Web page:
- Howard D. Payne, 53.

- Dillard Earl Persinger, 32.

- Joel R. Price, 55.

- Deward Scott, 58.

- Gary Quarles, 33.

- Grover Dale Skeens, 57.

- Benny Willingham, 61.

- Ricky Workman, 50.

 Release the Hostage

(The Senate leaders were holding it so it couldn't be voted on by the full senate)


 Today, I mailed this letter to all of our WV state senators

Hello Senators,

Testimony given by the state board of education on 3/3/20 during the Senate Education meeting was misleading! Please consider all facts below when voting on HB 2775

--For 2020 and beyond, students only need 18 credits. The rest can be electives. See chart below, taken from the WV State Board of Ed website.

Students in most counties have 7 periods a day or 28 credits over a 4-year period.

This leaves 10 free credits.

--Do you know what many students do with 10 free periods—some take electives, some leave school early, some just sit in the library or office with nothing to do.

--There is plenty of room in a schedule for 1 basic course in a much-needed life skill.

Art can be an elective! Dance can be an elective! Anatomy can be an elective!

Personal Finance isn’t an elective in life!

-The board of ed representative stated that students can get personal finance in other classes and that there is a curriculum already.

This is again misleading. Students may get 2 weeks of personal finance in their civics class. That’s all!!! Even that isn’t enforced.

-Can anyone of you reading this honestly tell me that you learned all about banking, mortgages, loans, insurance, investing, taxes, mutual funds, stocks, CDs, IRAs, compounded interest, etc. in a two-week period?

-The state board of education was provided with a completely free curriculum and teacher training for personal finance.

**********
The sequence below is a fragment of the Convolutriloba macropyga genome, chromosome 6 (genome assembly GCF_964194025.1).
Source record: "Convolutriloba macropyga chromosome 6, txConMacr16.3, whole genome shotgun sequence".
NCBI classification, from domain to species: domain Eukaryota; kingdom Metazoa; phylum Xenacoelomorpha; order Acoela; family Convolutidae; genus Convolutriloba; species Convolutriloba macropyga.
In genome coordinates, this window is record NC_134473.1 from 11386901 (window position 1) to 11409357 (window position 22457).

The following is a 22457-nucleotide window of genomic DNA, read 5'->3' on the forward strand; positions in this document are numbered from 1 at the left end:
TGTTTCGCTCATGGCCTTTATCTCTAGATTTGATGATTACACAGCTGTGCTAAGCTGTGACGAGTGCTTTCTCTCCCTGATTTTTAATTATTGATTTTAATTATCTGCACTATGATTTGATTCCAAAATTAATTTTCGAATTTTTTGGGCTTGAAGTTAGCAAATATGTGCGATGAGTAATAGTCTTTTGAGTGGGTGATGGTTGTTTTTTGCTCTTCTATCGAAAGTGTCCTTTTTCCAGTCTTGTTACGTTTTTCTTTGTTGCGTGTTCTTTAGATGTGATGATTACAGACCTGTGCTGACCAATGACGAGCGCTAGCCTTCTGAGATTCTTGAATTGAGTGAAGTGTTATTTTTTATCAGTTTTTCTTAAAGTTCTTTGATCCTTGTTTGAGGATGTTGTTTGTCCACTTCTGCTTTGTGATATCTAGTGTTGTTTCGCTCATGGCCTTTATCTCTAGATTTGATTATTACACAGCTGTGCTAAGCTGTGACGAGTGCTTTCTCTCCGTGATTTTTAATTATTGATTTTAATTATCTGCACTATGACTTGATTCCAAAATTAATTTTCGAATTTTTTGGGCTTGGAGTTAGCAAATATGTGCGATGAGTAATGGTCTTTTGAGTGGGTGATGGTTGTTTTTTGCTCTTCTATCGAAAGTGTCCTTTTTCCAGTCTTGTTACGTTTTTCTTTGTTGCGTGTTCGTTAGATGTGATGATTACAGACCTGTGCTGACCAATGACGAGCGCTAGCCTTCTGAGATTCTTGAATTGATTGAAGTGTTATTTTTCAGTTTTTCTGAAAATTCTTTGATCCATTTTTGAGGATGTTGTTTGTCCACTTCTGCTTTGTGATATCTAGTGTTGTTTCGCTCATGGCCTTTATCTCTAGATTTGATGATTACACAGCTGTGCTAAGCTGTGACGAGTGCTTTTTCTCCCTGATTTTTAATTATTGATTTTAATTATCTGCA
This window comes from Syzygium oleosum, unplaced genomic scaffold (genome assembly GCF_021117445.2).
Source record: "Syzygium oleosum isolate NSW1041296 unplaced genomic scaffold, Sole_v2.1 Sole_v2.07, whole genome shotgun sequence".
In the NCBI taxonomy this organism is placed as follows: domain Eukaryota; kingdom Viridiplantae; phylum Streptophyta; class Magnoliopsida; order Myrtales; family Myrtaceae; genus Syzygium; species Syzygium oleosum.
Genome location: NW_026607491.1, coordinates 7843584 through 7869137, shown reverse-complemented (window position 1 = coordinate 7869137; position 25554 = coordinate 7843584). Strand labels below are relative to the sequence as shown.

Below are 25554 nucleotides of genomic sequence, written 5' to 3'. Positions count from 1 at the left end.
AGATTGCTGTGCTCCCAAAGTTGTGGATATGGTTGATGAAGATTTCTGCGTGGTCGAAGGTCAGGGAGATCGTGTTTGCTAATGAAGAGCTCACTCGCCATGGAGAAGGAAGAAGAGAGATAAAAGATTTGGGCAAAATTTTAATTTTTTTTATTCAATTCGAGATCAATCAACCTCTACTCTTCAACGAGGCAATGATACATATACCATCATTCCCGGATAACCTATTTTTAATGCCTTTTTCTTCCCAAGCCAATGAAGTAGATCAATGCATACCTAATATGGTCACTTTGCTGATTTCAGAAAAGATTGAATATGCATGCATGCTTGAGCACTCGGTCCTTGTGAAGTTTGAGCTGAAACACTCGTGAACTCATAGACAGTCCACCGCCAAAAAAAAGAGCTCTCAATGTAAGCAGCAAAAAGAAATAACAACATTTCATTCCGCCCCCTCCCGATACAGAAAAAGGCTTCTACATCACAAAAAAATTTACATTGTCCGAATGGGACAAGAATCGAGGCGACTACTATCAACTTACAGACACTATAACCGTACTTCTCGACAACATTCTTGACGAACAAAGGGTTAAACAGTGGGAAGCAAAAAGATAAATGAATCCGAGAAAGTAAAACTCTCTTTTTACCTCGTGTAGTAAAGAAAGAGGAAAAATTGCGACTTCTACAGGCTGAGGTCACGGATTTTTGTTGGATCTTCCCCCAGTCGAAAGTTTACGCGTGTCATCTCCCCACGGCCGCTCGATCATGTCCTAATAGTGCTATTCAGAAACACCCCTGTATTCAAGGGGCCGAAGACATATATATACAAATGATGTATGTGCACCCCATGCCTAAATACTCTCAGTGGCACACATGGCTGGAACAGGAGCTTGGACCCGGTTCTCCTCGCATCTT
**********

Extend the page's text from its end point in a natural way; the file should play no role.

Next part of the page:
-The Chair and Director of the WVU Finance Department also provided testimony of their commitment to provide free teacher training.

-Perhaps the state board of education doesn’t want to have another responsibility in regulating this much needed course. However, that is not what’s important here.

-Our children deserve 1 class that will help them out of poverty! One class that will prevent them from living in debt, experiencing credit fraud and exploitation, Insurance scams, real estate foreclosures, etc.

Personal Finance isn’t an elective in life!

-Allowing county school boards to offer personal finance as an elective is what we already have. Some do offer it, but others don’t. When they do, it’s often a watered- down version for students with disabilities only.

-All students ought to be required to pass 1 credit of personal finance before graduation. Otherwise, they will miss out and learn the hard way about personal finance.

Personal Finance isn’t an elective in life!

Would you want your child prepared?

Please change the bill back to its original wording and vote YES to allow our children to be proficient in personal finance by REQUIRING 1 credit for graduation!

Please call with any questions! 304.XXX-XXXX. Thank you.

Donna Joy

WV Teacher

As per the state Board of Ed website:

5.4.a. High School Programming (Grades 9-12) for the Class of 2020 and beyond

Chart IV: Foundations for High-Quality High School Programming (Grades 9-12)

24 credit required: 18 prescribed and 6 personalized

Chart IV High School Programming (9-10, 11-12) Graduation Requirements